Date of Award

Winter 1-29-2024

Document Type


Degree Name

Doctor of Education (EdD)

First Advisor/Committee Member

Nyaradzo Mvududu, EdD

Second Advisor/Committee Member

Julie Antilla, PhD

Third Advisor/Committee Member

Jorge Preciado PhD


Culturally Responsive Teaching and Learning Achievement


Over the last decades the United States demographics reflect an increase in student diversity and multilanguage learners have changed the landscape of the education system. Educators are having a difficult time connecting, reaching, and teaching many of these diverse and multilingual learners. As a result, culturally and linguistically diverse students are not successful in school and are pushed out of secondary schools at an alarming rate. The United States educational system faces a glaring discrepancy of teacher and student demographics. In America 84% of teachers are White not Hispanic, only 6% of teachers are Latino/Hispanic, 8% are Black and less than 1% are Asian. In contrast only 46% of students are White, 28% percent of students are Hispanic/Latinx, 15.6% are Black and 4.8% are Asian. (National Center for Education Statistics [NCES], 2022).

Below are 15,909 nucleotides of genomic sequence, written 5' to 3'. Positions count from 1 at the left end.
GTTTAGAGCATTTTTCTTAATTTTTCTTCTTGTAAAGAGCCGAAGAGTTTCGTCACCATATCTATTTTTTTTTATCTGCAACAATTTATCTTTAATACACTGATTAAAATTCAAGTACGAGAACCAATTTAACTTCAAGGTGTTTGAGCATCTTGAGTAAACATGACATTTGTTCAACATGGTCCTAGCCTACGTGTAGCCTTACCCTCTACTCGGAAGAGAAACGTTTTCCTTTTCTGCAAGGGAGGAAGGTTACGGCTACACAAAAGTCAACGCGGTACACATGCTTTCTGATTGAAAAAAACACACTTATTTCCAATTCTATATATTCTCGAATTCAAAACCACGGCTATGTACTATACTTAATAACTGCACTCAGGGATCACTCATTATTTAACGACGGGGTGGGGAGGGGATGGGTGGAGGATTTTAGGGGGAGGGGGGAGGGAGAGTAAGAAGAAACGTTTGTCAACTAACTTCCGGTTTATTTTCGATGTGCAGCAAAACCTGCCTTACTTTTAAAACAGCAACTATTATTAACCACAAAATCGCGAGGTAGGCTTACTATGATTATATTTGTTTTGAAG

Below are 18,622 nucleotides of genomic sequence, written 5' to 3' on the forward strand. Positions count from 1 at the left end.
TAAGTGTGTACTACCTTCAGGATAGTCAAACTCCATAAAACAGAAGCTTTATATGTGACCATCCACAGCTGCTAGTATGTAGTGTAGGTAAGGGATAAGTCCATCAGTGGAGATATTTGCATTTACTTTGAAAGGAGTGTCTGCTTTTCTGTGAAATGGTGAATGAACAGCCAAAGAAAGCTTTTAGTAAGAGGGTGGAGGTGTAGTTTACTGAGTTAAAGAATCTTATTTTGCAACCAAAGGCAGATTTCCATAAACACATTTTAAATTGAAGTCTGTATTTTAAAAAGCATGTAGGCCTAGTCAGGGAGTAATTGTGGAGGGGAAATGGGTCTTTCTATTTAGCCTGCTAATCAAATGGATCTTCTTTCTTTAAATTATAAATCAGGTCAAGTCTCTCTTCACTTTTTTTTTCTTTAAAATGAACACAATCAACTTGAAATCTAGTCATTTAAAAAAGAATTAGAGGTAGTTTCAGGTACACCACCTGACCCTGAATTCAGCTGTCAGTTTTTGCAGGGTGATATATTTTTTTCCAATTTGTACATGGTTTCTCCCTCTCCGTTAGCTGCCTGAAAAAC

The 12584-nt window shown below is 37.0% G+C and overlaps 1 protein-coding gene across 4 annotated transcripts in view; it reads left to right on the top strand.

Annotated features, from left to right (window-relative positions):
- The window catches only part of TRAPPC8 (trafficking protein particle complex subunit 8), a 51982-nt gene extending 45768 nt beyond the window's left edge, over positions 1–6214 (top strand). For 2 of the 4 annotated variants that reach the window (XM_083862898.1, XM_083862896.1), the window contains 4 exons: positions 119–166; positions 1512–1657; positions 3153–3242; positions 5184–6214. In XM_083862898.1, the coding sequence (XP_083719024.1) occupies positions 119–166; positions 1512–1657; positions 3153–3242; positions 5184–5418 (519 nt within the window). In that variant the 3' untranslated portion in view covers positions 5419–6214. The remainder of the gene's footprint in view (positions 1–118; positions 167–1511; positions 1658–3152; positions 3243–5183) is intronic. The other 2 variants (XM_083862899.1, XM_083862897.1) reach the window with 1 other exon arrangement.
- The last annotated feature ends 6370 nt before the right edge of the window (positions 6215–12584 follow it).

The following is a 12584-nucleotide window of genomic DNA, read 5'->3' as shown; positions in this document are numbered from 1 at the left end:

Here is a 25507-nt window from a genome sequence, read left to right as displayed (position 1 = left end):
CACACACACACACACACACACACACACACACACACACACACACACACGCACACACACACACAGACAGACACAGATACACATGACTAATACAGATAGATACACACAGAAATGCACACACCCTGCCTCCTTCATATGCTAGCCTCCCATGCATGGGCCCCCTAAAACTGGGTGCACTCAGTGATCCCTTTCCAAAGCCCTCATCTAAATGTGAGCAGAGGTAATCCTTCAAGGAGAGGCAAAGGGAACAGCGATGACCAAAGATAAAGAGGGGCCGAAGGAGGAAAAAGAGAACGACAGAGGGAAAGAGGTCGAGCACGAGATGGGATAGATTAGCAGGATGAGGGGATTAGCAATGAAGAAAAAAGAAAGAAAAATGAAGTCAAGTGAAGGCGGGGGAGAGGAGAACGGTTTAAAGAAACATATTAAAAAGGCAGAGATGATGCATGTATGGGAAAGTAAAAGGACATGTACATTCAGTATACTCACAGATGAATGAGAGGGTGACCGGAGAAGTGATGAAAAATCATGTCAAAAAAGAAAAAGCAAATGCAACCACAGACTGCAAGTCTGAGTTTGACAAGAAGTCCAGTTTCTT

The purpose of this research study is to further explore the effects of Culturally Responsive Teaching (CRT) on culturally diverse students and their academic achievement in intermediate students when their teachers have high cultural competence. Culturally responsive teaching centers the learners’ culture, racial identity, language, and ways of being in their instruction, curriculum, and assessment practices. The researcher conducted a quantitative causal-comparative retrospective research study to find relationships and differences between teachers’ cultural competence and percentage of students meeting standards on the Smarter Balanced Assessment (SBA). Third through fifth grade teachers were surveyed to measure their cultural competence using the Educators Scale of Student Diversity (ESSD) instrument. Teachers scored into one of two groups: group one, high cultural competence, and group two, low cultural competence. Next, a series of independent samples t tests and Pearson r correlations were performed to determine if there was a difference in teachers’ cultural competency and student performance. The overarching hypothesis was that if teachers have high cultural competence students will pass the SBA at a higher percentage. No significant differences or relationships were found between teachers’ level of cultural competency and student performance.